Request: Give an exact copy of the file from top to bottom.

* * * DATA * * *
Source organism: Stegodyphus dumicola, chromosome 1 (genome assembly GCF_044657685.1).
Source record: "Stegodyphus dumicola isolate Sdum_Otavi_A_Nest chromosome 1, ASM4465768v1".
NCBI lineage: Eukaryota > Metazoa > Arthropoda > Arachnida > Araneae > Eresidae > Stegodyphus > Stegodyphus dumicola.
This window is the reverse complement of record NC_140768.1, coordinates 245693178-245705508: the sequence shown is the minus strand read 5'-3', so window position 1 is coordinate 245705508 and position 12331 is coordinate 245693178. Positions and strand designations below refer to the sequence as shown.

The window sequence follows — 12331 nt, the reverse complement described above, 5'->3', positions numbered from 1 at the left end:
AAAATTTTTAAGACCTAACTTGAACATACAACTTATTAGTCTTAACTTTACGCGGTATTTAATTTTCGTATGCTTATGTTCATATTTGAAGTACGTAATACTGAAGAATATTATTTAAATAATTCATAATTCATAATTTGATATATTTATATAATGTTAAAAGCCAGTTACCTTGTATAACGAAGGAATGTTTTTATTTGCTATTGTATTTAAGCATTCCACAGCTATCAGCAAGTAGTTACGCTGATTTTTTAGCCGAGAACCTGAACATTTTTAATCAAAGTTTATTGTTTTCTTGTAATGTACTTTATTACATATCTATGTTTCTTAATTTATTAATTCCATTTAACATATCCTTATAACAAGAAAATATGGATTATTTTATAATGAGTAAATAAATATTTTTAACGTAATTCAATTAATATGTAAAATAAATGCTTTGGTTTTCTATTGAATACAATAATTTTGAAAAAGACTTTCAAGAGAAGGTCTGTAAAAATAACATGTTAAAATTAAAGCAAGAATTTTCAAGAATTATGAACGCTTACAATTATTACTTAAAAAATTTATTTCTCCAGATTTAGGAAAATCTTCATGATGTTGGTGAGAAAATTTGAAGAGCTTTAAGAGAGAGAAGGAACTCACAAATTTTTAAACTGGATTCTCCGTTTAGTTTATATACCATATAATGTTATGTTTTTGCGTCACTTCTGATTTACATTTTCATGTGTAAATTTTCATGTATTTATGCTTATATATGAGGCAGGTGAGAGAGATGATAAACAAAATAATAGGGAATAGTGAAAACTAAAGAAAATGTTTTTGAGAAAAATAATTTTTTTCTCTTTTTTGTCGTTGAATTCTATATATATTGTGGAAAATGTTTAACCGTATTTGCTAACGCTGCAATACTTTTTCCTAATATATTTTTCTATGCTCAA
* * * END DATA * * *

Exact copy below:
Source organism: Stegodyphus dumicola, chromosome 1 (genome assembly GCF_044657685.1).
Source record: "Stegodyphus dumicola isolate Sdum_Otavi_A_Nest chromosome 1, ASM4465768v1".
NCBI lineage: Eukaryota > Metazoa > Arthropoda > Arachnida > Araneae > Eresidae > Stegodyphus > Stegodyphus dumicola.
This window is the reverse complement of record NC_140768.1, coordinates 245693178-245705508: the sequence shown is the minus strand read 5'-3', so window position 1 is coordinate 245705508 and position 12331 is coordinate 245693178. Positions and strand designations below refer to the sequence as shown.

The window sequence follows — 12331 nt, the reverse complement described above, 5'->3', positions numbered from 1 at the left end:
AAAATTTTTAAGACCTAACTTGAACATACAACTTATTAGTCTTAACTTTACGCGGTATTTAATTTTCGTATGCTTATGTTCATATTTGAAGTACGTAATACTGAAGAATATTATTTAAATAATTCATAATTCATAATTTGATATATTTATATAATGTTAAAAGCCAGTTACCTTGTATAACGAAGGAATGTTTTTATTTGCTATTGTATTTAAGCATTCCACAGCTATCAGCAAGTAGTTACGCTGATTTTTTAGCCGAGAACCTGAACATTTTTAATCAAAGTTTATTGTTTTCTTGTAATGTACTTTATTACATATCTATGTTTCTTAATTTATTAATTCCATTTAACATATCCTTATAACAAGAAAATATGGATTATTTTATAATGAGTAAATAAATATTTTTAACGTAATTCAATTAATATGTAAAATAAATGCTTTGGTTTTCTATTGAATACAATAATTTTGAAAAAGACTTTCAAGAGAAGGTCTGTAAAAATAACATGTTAAAATTAAAGCAAGAATTTTCAAGAATTATGAACGCTTACAATTATTACTTAAAAAATTTATTTCTCCAGATTTAGGAAAATCTTCATGATGTTGGTGAGAAAATTTGAAGAGCTTTAAGAGAGAGAAGGAACTCACAAATTTTTAAACTGGATTCTCCGTTTAGTTTATATACCATATAATGTTATGTTTTTGCGTCACTTCTGATTTACATTTTCATGTGTAAATTTTCATGTATTTATGCTTATATATGAGGCAGGTGAGAGAGATGATAAACAAAATAATAGGGAATAGTGAAAACTAAAGAAAATGTTTTTGAGAAAAATAATTTTTTTCTCTTTTTTGTCGTTGAATTCTATATATATTGTGGAAAATGTTTAACCGTATTTGCTAACGCTGCAATACTTTTTCCTAATATATTTTTCTATGCTCAA